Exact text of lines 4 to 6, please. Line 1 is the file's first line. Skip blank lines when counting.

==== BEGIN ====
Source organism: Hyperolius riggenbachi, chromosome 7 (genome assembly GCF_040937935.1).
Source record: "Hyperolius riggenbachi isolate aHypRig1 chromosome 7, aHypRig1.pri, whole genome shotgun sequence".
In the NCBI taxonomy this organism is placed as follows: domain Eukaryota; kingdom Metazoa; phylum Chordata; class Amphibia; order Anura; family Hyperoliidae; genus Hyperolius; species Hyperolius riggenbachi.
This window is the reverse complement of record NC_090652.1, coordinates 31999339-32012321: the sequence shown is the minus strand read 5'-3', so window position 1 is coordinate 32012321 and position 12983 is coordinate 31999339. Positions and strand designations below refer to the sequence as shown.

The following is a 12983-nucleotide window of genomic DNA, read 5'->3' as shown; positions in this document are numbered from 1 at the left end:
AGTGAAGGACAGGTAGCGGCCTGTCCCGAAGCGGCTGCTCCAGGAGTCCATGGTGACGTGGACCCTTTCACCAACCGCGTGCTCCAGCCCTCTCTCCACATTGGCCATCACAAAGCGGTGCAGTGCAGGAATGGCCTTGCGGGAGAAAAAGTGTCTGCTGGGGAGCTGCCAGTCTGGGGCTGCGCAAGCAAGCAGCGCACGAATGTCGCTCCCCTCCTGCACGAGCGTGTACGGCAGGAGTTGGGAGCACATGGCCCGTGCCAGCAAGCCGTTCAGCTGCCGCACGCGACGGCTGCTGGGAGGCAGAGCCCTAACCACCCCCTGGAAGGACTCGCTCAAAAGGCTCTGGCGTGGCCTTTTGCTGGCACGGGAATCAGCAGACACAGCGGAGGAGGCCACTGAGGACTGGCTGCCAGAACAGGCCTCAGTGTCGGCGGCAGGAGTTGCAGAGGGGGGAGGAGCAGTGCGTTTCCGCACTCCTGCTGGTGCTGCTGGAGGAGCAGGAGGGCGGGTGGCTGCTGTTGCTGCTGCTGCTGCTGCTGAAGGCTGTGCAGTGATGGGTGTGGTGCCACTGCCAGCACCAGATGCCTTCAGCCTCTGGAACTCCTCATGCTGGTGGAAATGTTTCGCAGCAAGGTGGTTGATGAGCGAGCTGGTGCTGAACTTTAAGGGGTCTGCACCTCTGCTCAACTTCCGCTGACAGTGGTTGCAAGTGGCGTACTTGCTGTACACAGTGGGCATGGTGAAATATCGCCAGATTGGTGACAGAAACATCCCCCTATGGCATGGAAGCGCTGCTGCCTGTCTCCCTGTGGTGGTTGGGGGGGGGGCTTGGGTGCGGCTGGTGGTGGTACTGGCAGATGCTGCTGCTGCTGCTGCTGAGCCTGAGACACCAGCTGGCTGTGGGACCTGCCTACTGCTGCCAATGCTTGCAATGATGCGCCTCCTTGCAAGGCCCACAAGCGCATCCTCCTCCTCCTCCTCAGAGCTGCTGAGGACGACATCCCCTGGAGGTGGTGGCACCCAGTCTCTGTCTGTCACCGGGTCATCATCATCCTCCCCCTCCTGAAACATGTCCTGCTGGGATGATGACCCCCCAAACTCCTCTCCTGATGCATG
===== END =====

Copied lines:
This window is the reverse complement of record NC_090652.1, coordinates 31999339-32012321: the sequence shown is the minus strand read 5'-3', so window position 1 is coordinate 32012321 and position 12983 is coordinate 31999339. Positions and strand designations below refer to the sequence as shown.

The following is a 12983-nucleotide window of genomic DNA, read 5'->3' as shown; positions in this document are numbered from 1 at the left end:
AGTGAAGGACAGGTAGCGGCCTGTCCCGAAGCGGCTGCTCCAGGAGTCCATGGTGACGTGGACCCTTTCACCAACCGCGTGCTCCAGCCCTCTCTCCACATTGGCCATCACAAAGCGGTGCAGTGCAGGAATGGCCTTGCGGGAGAAAAAGTGTCTGCTGGGGAGCTGCCAGTCTGGGGCTGCGCAAGCAAGCAGCGCACGAATGTCGCTCCCCTCCTGCACGAGCGTGTACGGCAGGAGTTGGGAGCACATGGCCCGTGCCAGCAAGCCGTTCAGCTGCCGCACGCGACGGCTGCTGGGAGGCAGAGCCCTAACCACCCCCTGGAAGGACTCGCTCAAAAGGCTCTGGCGTGGCCTTTTGCTGGCACGGGAATCAGCAGACACAGCGGAGGAGGCCACTGAGGACTGGCTGCCAGAACAGGCCTCAGTGTCGGCGGCAGGAGTTGCAGAGGGGGGAGGAGCAGTGCGTTTCCGCACTCCTGCTGGTGCTGCTGGAGGAGCAGGAGGGCGGGTGGCTGCTGTTGCTGCTGCTGCTGCTGCTGAAGGCTGTGCAGTGATGGGTGTGGTGCCACTGCCAGCACCAGATGCCTTCAGCCTCTGGAACTCCTCATGCTGGTGGAAATGTTTCGCAGCAAGGTGGTTGATGAGCGAGCTGGTGCTGAACTTTAAGGGGTCTGCACCTCTGCTCAACTTCCGCTGACAGTGGTTGCAAGTGGCGTACTTGCTGTACACAGTGGGCATGGTGAAATATCGCCAGATTGGTGACAGAAACATCCCCCTATGGCATGGAAGCGCTGCTGCCTGTCTCCCTGTGGTGGTTGGGGGGGGGGCTTGGGTGCGGCTGGTGGTGGTACTGGCAGATGCTGCTGCTGCTGCTGCTGAGCCTGAGACACCAGCTGGCTGTGGGACCTGCCTACTGCTGCCAATGCTTGCAATGATGCGCCTCCTTGCAAGGCCCACAAGCGCATCCTCCTCCTCCTCCTCAGAGCTGCTGAGGACGACATCCCCTGGAGGTGGTGGCACCCAGTCTCTGTCTGTCACCGGGTCATCATCATCCTCCCCCTCCTGAAACATGTCCTGCTGGGATGATGACCCCCCAAACTCCTCTCCTGATGCATG